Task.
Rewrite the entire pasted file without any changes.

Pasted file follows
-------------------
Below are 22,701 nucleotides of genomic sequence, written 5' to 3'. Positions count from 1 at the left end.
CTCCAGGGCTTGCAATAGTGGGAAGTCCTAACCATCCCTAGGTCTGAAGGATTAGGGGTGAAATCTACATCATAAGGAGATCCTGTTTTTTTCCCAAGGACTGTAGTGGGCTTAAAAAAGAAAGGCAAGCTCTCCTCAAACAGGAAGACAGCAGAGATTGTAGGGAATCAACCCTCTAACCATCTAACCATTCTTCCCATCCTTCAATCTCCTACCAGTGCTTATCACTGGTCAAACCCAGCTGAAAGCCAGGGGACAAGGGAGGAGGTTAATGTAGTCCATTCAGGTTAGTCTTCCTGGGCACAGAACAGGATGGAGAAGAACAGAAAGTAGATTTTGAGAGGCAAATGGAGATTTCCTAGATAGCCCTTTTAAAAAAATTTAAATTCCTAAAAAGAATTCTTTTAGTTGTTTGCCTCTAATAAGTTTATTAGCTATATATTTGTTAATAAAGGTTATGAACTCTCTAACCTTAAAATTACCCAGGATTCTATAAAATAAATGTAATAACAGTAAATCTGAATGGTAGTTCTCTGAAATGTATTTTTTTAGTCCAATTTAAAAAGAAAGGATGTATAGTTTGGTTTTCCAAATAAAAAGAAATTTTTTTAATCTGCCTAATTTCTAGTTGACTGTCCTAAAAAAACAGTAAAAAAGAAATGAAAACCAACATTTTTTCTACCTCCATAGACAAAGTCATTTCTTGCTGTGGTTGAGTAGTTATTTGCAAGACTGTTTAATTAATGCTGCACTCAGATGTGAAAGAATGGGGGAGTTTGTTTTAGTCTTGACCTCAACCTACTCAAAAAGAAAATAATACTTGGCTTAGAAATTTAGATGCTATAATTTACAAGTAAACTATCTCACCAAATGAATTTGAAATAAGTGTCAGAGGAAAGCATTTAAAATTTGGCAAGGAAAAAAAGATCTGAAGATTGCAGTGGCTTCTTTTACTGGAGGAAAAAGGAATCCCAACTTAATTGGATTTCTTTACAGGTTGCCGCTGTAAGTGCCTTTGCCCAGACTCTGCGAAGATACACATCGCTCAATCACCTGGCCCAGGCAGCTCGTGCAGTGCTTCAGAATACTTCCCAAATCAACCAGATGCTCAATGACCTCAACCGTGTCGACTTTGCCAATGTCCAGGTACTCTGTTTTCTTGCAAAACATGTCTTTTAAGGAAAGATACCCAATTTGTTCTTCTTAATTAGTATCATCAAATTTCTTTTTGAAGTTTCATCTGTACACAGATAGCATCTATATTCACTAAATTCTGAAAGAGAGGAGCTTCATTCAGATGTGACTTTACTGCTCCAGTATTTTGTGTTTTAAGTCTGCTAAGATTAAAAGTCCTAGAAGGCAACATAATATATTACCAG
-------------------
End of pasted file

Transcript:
Below are 22,701 nucleotides of genomic sequence, written 5' to 3'. Positions count from 1 at the left end.
CTCCAGGGCTTGCAATAGTGGGAAGTCCTAACCATCCCTAGGTCTGAAGGATTAGGGGTGAAATCTACATCATAAGGAGATCCTGTTTTTTTCCCAAGGACTGTAGTGGGCTTAAAAAAGAAAGGCAAGCTCTCCTCAAACAGGAAGACAGCAGAGATTGTAGGGAATCAACCCTCTAACCATCTAACCATTCTTCCCATCCTTCAATCTCCTACCAGTGCTTATCACTGGTCAAACCCAGCTGAAAGCCAGGGGACAAGGGAGGAGGTTAATGTAGTCCATTCAGGTTAGTCTTCCTGGGCACAGAACAGGATGGAGAAGAACAGAAAGTAGATTTTGAGAGGCAAATGGAGATTTCCTAGATAGCCCTTTTAAAAAAATTTAAATTCCTAAAAAGAATTCTTTTAGTTGTTTGCCTCTAATAAGTTTATTAGCTATATATTTGTTAATAAAGGTTATGAACTCTCTAACCTTAAAATTACCCAGGATTCTATAAAATAAATGTAATAACAGTAAATCTGAATGGTAGTTCTCTGAAATGTATTTTTTTAGTCCAATTTAAAAAGAAAGGATGTATAGTTTGGTTTTCCAAATAAAAAGAAATTTTTTTAATCTGCCTAATTTCTAGTTGACTGTCCTAAAAAAACAGTAAAAAAGAAATGAAAACCAACATTTTTTCTACCTCCATAGACAAAGTCATTTCTTGCTGTGGTTGAGTAGTTATTTGCAAGACTGTTTAATTAATGCTGCACTCAGATGTGAAAGAATGGGGGAGTTTGTTTTAGTCTTGACCTCAACCTACTCAAAAAGAAAATAATACTTGGCTTAGAAATTTAGATGCTATAATTTACAAGTAAACTATCTCACCAAATGAATTTGAAATAAGTGTCAGAGGAAAGCATTTAAAATTTGGCAAGGAAAAAAAGATCTGAAGATTGCAGTGGCTTCTTTTACTGGAGGAAAAAGGAATCCCAACTTAATTGGATTTCTTTACAGGTTGCCGCTGTAAGTGCCTTTGCCCAGACTCTGCGAAGATACACATCGCTCAATCACCTGGCCCAGGCAGCTCGTGCAGTGCTTCAGAATACTTCCCAAATCAACCAGATGCTCAATGACCTCAACCGTGTCGACTTTGCCAATGTCCAGGTACTCTGTTTTCTTGCAAAACATGTCTTTTAAGGAAAGATACCCAATTTGTTCTTCTTAATTAGTATCATCAAATTTCTTTTTGAAGTTTCATCTGTACACAGATAGCATCTATATTCACTAAATTCTGAAAGAGAGGAGCTTCATTCAGATGTGACTTTACTGCTCCAGTATTTTGTGTTTTAAGTCTGCTAAGATTAAAAGTCCTAGAAGGCAACATAATATATTACCAG